By Dave Foxx
I have a few items this month, some stray thoughts that aren’t quite worth a complete article, but are still worth talking about. I thought it would be good to clear my cobwebs away by combining all these odds and ends into one column. If it all sounds like the ramblings of a mind gone-round-the-bend, now you’ll know why.
Maybe Not Un-Friendly, Just Indifferent
I just had a notable exchange with a GMG Rock producer in the UK named James Espley. He sent me his demo and asked for a critique, which I gladly gave and he responded with a request to quote me in his CV. After I said yes, he said, “A lot of people who aren’t anywhere near as talented as you seem to be a lot less friendly.” After feeling a bit flattered, I thought, “What a sad indictment on our business.” But I already know the truth of that. I’ve seen and experienced it first-hand any number of times. Understand, I’m not talking about the level of talent or expertise; I’m talking about the friendliness. Why are so many who should know better like that?
About a year ago, I came across a man who had been my boss, very early in my career. I always considered him to be my first big-time player in that department. When we originally parted ways, I suspect he was a bit miffed that I got the job that moved me up in market size instead of him. When I got in touch, he was very cool. I tried to warm him up a bit with some high praise for all he had taught me, but in the end the entire episode felt a bit twisted. He seemed to be happy doing what he’s doing now, but by the time we said our goodbyes, I really sensed a touch of bitterness. Of course our, “We’ll stay in touch” promises ended up meaning nothing at all and I’ve yet to hear back from him, even after a couple of emails from me. I feel a lot of sadness because I still feel that I owe him so much more than he’ll ever know.
I remember too how utterly frustrating it was, early in my career, when I tried to get advice, tips or pointers from people who were higher in the food chain than me. I suppose I was considered by some to be a bit of a pest when I’d inquire about processing, but there really wasn’t any kind of reference guide I could turn to when I was stumped for an answer. Very few people responded in any meaningful way, and it wasn’t until more articles started showing up online that I was able to get any kind of answer to my questions about EQ and compression. This is one of the main reasons I write this column and generally make myself available to questions and critiques.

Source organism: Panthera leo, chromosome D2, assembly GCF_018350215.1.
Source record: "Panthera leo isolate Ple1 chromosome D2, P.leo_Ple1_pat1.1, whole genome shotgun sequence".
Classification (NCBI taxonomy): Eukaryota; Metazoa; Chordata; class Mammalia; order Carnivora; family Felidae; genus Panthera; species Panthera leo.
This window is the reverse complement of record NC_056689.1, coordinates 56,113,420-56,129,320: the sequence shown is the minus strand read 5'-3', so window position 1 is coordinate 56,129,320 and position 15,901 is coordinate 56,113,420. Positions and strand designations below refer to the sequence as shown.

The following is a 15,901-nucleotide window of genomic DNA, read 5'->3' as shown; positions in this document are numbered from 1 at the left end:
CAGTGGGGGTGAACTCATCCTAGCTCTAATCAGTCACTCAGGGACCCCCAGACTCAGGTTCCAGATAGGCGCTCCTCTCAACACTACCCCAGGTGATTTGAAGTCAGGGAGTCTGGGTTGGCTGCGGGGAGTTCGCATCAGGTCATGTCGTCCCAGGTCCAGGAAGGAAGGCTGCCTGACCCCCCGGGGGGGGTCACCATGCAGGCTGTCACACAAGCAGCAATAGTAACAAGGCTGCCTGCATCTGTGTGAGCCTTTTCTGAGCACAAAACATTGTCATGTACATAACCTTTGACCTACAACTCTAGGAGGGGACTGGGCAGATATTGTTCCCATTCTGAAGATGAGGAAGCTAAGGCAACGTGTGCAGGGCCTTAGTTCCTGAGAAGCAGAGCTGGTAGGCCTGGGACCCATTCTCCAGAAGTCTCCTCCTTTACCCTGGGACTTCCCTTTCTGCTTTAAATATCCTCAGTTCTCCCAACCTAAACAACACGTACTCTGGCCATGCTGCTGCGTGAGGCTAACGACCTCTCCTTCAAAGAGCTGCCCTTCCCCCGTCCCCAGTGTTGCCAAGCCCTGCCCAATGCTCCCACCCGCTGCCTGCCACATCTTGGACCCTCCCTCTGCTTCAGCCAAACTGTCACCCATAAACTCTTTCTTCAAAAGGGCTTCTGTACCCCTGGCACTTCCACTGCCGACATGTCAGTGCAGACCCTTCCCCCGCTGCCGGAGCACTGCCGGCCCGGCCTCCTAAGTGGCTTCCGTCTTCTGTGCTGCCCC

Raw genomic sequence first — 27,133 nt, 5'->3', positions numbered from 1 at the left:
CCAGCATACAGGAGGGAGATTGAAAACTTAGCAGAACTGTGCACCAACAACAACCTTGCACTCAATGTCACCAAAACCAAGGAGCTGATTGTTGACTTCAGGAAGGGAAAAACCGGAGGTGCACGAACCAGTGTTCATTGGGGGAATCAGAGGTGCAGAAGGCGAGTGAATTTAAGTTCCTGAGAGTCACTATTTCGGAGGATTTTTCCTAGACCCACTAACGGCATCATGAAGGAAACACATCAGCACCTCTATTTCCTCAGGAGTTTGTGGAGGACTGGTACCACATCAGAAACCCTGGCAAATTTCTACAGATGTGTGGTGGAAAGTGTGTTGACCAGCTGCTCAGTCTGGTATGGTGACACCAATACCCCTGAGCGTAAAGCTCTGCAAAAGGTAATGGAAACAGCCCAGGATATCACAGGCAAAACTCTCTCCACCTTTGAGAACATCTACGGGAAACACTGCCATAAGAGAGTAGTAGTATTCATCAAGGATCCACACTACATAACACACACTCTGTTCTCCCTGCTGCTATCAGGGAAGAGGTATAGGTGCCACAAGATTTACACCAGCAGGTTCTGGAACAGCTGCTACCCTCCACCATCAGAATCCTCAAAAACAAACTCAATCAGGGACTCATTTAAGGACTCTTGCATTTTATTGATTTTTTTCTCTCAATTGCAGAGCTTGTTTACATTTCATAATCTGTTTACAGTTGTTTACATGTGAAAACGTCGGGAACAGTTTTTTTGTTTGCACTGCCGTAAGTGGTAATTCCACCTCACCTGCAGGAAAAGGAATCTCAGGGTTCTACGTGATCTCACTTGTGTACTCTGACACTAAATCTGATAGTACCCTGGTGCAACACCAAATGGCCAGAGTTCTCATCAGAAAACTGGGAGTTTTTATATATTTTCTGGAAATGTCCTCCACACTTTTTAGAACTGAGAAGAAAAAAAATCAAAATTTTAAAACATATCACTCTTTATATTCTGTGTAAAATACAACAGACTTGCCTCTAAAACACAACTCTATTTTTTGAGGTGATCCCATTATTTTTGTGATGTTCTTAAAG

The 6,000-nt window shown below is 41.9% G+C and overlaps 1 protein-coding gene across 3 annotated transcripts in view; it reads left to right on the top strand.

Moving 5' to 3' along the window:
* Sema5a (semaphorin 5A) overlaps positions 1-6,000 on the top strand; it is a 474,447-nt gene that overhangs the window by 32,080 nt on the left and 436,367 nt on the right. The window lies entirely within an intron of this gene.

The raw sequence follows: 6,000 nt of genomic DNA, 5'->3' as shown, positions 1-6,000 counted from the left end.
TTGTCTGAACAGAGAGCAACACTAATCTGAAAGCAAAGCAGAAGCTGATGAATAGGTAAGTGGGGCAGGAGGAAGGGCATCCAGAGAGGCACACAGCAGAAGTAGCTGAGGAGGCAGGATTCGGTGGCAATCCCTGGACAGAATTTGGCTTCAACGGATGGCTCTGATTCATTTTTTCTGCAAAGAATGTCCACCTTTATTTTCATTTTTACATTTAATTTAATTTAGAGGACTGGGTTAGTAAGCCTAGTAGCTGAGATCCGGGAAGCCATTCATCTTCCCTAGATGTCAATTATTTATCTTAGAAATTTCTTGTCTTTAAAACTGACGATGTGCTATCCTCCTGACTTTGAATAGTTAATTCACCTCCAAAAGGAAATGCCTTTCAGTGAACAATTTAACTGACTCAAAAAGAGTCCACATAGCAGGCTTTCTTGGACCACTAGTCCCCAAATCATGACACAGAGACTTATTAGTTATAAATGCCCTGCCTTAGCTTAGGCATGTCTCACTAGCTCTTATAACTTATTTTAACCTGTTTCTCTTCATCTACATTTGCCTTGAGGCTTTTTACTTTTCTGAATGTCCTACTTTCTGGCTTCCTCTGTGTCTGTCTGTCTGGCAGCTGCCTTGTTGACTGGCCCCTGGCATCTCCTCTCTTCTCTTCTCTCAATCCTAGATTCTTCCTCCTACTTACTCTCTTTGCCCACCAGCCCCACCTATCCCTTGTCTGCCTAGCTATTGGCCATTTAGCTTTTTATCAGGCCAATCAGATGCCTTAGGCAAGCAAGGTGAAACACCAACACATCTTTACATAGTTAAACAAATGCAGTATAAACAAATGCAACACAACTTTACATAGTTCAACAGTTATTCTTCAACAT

Part 1 of my sound on this month’s CD is a portion of James’ demo that I thought was particularly fun. If he calls you and asks for advice… be nice, okay?
Another Brick In The Wall…
One question I’ve gotten a lot over the years is which production service or music library I use. I’m always a little shy about passing that information along, not because I want to keep it a secret or because I’m embarrassed to say I use one, but because I really think you need to tailor the services and libraries you use to your particular style. As dumb as this sounds, a LOT of people will slavishly order the same services I use and then expect the same results. A brick is a brick folks. When you’re building a wall, you need mortar and bricks. It really doesn’t matter to the finished product whether your bricks came from one kiln or another. If the quality is high and you do the job right, you’ll end up with a solid wall that can stand the test of time.